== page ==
In titling Mario Grigorov's debut album Rhymes With Orange, the folks at Reprise Records dredged up a quite appropriate allusion. As even fledgling poetasters know, English contains no word that rhymes with "orange"; and American music contains very little in the way of precedent for this Bulgarian-born, Austrian-trained classical-jazz pianist. Grigorov's creations owe much to his conservatory background; even his most astonishing improvisations are based in the scales and tonal relationships of Eastern Europe. (Those who have heard Milcho Leviev, Grigorov's countryman of the previous generation, or the now brittle, now brooding touch of the Polish emigre Adam Makowicz, will recognize the source of this raw material.) However remarkable his improvisational skills, Grigorov's music has trouble qualifying as jazz among even liberal-minded listeners; in fact, both on disc and onstage he uses his explosive and electrifying virtuosity to stake his own middle ground between European classical music and American jazz. It's another ripple in the fabled "third stream" conceptualized nearly four decades ago, and Grigorov navigates it with grace and daring--from the driving rhythms of his own modern mazurkas to a Debussy-esque arrangement of the standard "Body and Soul." Saturday, 8 PM (opening for violinist Mark O'Connor), Coronet Theatre, 817 Chicago, Evanston; 708-733-0030 or 559-1212.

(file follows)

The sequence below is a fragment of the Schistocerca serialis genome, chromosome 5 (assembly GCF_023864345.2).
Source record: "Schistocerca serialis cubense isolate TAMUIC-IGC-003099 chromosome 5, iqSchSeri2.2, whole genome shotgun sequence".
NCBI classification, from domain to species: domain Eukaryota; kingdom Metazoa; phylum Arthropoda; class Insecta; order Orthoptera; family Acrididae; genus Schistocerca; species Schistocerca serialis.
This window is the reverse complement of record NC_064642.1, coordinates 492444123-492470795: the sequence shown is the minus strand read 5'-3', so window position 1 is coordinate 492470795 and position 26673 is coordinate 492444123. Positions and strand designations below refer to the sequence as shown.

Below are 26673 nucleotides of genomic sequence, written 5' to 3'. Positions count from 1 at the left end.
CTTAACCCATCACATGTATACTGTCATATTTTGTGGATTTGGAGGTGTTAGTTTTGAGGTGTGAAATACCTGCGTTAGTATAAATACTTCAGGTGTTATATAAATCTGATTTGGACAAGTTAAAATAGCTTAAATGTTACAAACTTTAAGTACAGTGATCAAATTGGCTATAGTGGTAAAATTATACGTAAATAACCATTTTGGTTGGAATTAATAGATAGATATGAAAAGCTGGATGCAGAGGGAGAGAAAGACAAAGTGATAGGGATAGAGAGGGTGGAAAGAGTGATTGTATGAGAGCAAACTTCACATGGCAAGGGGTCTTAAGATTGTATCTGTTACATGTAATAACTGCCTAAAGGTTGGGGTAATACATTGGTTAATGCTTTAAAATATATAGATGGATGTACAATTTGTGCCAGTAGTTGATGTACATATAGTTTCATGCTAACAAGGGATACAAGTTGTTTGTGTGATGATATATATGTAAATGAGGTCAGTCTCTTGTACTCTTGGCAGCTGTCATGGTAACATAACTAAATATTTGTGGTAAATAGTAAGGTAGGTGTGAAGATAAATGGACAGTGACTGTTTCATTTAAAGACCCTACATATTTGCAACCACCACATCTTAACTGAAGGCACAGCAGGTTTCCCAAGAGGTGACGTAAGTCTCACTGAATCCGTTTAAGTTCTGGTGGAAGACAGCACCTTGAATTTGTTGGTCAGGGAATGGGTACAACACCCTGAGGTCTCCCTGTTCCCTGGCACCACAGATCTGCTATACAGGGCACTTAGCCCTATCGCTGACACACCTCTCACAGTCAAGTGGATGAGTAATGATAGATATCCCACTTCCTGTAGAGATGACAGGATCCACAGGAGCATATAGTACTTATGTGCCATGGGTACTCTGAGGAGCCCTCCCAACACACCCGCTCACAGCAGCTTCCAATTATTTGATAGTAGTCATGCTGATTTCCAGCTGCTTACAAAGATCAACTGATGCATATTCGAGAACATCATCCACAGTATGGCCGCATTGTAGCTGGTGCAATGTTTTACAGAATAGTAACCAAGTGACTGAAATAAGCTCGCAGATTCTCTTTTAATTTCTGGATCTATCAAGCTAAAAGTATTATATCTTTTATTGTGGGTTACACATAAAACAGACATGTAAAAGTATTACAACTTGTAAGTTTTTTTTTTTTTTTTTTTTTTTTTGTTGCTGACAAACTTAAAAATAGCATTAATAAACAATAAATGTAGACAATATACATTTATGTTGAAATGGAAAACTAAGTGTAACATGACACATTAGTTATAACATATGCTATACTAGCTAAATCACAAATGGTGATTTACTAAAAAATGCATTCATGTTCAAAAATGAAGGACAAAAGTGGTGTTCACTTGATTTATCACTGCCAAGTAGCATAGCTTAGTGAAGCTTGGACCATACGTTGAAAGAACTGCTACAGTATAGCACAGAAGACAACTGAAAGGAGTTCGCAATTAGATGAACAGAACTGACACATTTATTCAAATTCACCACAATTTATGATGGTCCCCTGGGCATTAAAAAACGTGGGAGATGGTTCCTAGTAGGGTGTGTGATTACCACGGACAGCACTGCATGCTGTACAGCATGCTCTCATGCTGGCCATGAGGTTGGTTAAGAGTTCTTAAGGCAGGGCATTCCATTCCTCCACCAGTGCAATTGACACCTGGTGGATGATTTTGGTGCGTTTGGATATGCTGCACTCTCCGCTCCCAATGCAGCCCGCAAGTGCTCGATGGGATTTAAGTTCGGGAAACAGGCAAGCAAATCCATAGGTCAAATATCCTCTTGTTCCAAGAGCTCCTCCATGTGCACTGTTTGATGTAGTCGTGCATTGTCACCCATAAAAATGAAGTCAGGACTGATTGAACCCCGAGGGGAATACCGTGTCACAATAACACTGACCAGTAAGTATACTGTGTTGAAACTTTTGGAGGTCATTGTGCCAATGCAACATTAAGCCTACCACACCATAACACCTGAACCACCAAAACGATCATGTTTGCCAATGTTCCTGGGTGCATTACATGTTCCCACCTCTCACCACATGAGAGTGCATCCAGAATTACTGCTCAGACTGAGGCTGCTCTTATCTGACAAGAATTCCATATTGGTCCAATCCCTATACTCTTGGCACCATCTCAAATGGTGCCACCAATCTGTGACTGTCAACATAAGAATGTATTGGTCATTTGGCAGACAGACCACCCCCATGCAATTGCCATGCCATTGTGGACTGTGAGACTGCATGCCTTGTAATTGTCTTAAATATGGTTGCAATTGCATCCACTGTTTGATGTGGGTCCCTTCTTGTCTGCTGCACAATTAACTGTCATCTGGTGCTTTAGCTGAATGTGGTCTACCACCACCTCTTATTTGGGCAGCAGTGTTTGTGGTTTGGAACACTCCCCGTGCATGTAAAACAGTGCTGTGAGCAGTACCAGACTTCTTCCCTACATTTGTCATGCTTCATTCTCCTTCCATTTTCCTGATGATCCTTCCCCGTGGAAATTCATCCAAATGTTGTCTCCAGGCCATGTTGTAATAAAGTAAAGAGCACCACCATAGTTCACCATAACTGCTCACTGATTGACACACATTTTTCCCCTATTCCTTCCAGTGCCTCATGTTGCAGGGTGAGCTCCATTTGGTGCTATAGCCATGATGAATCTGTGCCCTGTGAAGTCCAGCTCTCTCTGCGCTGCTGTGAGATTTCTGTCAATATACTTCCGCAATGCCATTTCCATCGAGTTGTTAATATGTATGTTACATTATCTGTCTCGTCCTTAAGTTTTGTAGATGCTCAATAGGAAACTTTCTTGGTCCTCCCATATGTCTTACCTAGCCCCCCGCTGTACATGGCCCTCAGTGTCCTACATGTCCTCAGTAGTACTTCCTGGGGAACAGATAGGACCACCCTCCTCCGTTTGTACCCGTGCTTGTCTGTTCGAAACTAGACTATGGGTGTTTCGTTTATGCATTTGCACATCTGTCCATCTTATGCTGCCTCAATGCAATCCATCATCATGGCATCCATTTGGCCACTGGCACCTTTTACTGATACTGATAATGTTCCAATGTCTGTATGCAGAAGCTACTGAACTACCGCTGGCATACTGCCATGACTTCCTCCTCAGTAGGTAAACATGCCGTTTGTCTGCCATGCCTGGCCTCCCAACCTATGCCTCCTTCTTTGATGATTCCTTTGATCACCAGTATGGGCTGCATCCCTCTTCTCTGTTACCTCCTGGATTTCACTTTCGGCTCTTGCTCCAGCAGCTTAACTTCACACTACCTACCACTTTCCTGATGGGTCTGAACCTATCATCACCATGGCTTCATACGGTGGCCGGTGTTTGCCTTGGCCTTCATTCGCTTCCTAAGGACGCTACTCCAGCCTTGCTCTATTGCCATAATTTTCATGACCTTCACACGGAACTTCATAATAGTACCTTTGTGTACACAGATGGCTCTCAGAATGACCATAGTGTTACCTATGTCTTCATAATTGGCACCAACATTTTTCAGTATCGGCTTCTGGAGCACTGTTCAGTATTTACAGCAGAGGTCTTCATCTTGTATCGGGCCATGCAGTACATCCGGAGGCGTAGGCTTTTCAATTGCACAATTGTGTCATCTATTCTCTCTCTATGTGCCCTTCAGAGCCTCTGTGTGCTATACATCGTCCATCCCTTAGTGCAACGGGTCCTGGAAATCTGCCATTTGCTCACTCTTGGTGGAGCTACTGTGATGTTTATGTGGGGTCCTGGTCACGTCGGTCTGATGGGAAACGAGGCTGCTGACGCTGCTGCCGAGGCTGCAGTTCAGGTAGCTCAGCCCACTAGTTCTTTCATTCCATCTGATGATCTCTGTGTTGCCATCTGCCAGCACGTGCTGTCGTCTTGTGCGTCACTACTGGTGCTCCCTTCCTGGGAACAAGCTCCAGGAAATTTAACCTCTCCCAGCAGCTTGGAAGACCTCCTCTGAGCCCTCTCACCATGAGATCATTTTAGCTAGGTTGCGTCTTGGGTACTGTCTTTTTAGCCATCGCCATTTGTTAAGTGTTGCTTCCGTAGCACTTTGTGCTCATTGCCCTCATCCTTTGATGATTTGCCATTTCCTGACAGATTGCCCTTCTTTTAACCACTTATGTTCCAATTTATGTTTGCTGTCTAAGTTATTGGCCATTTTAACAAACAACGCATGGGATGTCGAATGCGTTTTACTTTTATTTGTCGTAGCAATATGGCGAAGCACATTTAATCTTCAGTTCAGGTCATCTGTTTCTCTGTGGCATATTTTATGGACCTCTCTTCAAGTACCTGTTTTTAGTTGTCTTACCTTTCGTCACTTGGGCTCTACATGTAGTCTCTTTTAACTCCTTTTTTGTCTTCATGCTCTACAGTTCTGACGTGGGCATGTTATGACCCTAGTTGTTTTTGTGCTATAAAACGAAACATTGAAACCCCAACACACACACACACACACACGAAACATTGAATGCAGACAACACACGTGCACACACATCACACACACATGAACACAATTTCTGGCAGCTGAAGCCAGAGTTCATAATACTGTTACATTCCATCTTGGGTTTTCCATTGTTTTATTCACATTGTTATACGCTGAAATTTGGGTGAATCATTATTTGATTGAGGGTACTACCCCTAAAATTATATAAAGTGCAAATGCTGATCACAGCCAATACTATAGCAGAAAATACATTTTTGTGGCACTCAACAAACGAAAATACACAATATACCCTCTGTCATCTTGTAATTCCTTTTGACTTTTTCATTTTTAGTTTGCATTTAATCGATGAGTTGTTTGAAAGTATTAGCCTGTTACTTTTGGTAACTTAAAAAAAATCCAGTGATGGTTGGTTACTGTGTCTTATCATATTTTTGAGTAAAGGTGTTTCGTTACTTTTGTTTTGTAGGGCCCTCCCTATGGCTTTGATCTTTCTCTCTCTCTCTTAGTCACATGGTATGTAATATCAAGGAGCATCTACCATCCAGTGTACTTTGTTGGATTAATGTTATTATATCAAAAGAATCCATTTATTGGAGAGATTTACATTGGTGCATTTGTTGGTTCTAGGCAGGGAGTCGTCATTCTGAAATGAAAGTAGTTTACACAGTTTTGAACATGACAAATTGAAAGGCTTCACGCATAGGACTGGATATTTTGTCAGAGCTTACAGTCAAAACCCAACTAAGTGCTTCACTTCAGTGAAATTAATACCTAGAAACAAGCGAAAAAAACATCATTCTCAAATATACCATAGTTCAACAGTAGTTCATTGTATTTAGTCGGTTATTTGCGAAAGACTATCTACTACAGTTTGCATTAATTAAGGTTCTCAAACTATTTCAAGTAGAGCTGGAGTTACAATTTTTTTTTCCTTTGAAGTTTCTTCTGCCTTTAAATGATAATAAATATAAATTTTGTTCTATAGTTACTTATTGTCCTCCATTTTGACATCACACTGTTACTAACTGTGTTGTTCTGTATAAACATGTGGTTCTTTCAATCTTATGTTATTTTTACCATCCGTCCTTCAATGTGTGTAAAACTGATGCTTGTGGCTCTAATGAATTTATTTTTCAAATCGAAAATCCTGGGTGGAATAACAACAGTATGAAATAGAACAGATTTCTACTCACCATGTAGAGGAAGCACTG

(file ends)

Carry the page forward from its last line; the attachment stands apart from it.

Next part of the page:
Art accompanying story in printed newspaper (not available in this archive): Photo/Alastair Thain.